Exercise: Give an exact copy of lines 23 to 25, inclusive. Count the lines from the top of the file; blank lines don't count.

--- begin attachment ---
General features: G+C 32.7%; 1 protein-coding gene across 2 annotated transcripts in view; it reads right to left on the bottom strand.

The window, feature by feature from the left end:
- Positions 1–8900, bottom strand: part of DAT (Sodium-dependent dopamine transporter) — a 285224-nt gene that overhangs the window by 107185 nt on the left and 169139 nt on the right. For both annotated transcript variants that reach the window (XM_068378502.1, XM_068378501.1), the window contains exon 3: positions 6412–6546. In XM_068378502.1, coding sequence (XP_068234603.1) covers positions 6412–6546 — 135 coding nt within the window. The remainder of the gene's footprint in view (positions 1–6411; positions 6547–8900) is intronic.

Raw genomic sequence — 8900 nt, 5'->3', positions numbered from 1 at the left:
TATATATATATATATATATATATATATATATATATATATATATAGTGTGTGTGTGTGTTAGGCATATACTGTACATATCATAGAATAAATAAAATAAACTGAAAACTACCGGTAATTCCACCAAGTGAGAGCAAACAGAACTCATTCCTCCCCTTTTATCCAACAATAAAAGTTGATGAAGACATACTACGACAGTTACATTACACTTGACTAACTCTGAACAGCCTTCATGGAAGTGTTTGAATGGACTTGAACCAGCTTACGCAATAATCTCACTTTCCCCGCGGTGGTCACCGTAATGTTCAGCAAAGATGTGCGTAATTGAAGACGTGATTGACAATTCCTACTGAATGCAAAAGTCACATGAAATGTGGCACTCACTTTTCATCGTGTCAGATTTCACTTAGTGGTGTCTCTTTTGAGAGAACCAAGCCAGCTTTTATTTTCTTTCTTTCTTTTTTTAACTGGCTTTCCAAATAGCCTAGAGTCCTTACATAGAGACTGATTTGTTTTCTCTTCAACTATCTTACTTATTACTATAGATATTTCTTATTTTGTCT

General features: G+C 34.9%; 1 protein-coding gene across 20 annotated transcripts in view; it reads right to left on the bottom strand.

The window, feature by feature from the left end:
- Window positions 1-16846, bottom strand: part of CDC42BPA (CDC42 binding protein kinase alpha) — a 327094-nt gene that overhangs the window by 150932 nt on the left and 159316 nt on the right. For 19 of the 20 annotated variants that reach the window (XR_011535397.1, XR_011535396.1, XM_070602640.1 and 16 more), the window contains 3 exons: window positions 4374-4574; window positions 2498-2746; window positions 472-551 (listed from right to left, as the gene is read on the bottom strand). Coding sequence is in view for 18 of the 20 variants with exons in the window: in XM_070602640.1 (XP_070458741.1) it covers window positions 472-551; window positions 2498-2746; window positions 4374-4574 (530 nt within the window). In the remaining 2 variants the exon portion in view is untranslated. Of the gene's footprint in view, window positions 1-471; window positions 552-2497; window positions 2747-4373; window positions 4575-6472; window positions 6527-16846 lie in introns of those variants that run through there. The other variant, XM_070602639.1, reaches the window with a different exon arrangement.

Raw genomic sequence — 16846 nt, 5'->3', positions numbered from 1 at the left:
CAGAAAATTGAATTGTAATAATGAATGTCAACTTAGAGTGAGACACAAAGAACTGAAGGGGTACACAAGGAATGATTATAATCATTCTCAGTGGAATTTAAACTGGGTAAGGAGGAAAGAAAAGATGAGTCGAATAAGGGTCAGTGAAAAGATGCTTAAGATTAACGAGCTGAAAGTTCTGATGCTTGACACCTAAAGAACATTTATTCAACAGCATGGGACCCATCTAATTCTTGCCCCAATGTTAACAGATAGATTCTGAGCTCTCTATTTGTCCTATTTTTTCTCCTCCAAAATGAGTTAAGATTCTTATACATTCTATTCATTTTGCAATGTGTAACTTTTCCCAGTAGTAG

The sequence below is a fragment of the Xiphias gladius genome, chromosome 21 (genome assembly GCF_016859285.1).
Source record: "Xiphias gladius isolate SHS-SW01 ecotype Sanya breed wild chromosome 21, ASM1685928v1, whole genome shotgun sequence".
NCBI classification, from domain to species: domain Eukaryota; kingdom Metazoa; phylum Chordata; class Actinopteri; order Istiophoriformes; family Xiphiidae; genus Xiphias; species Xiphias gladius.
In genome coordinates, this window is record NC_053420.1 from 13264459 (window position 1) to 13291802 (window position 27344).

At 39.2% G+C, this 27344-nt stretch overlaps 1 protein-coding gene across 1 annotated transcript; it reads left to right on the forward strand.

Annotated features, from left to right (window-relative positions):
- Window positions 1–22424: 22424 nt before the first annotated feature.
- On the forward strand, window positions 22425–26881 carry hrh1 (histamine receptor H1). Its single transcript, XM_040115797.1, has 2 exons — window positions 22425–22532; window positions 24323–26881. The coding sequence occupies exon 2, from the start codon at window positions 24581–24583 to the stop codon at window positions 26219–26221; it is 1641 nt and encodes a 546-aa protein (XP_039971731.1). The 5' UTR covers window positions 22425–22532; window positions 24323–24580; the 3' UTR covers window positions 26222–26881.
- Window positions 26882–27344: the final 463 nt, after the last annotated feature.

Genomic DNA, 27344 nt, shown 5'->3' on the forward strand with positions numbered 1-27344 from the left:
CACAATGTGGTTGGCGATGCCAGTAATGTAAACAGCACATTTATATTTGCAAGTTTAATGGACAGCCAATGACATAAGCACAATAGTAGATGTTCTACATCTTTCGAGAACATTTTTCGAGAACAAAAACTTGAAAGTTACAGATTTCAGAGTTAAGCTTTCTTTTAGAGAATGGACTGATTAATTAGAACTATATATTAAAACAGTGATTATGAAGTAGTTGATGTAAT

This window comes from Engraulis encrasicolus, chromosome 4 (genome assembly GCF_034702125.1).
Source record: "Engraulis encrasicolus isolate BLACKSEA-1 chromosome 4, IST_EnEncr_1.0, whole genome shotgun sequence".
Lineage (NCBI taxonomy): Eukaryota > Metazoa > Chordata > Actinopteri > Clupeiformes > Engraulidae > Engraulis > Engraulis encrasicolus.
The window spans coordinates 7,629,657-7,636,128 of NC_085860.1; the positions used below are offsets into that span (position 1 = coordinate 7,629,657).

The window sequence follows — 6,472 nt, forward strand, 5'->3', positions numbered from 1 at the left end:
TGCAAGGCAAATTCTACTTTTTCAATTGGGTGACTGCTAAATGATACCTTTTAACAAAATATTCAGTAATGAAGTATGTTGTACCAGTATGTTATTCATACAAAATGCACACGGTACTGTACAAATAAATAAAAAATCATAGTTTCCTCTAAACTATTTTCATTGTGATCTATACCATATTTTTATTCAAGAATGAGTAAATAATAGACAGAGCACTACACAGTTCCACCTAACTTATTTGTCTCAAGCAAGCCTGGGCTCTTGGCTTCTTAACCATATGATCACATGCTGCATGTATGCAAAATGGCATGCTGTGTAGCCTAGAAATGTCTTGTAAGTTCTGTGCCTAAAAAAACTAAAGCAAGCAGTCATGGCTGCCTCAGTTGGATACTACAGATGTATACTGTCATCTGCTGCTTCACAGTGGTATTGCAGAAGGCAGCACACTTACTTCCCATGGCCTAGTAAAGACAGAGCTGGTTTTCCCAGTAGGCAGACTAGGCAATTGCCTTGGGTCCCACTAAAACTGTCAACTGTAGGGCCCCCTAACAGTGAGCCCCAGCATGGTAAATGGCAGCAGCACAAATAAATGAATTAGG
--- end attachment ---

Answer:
Source record: "Engraulis encrasicolus isolate BLACKSEA-1 chromosome 4, IST_EnEncr_1.0, whole genome shotgun sequence".
Lineage (NCBI taxonomy): Eukaryota > Metazoa > Chordata > Actinopteri > Clupeiformes > Engraulidae > Engraulis > Engraulis encrasicolus.
The window spans coordinates 7,629,657-7,636,128 of NC_085860.1; the positions used below are offsets into that span (position 1 = coordinate 7,629,657).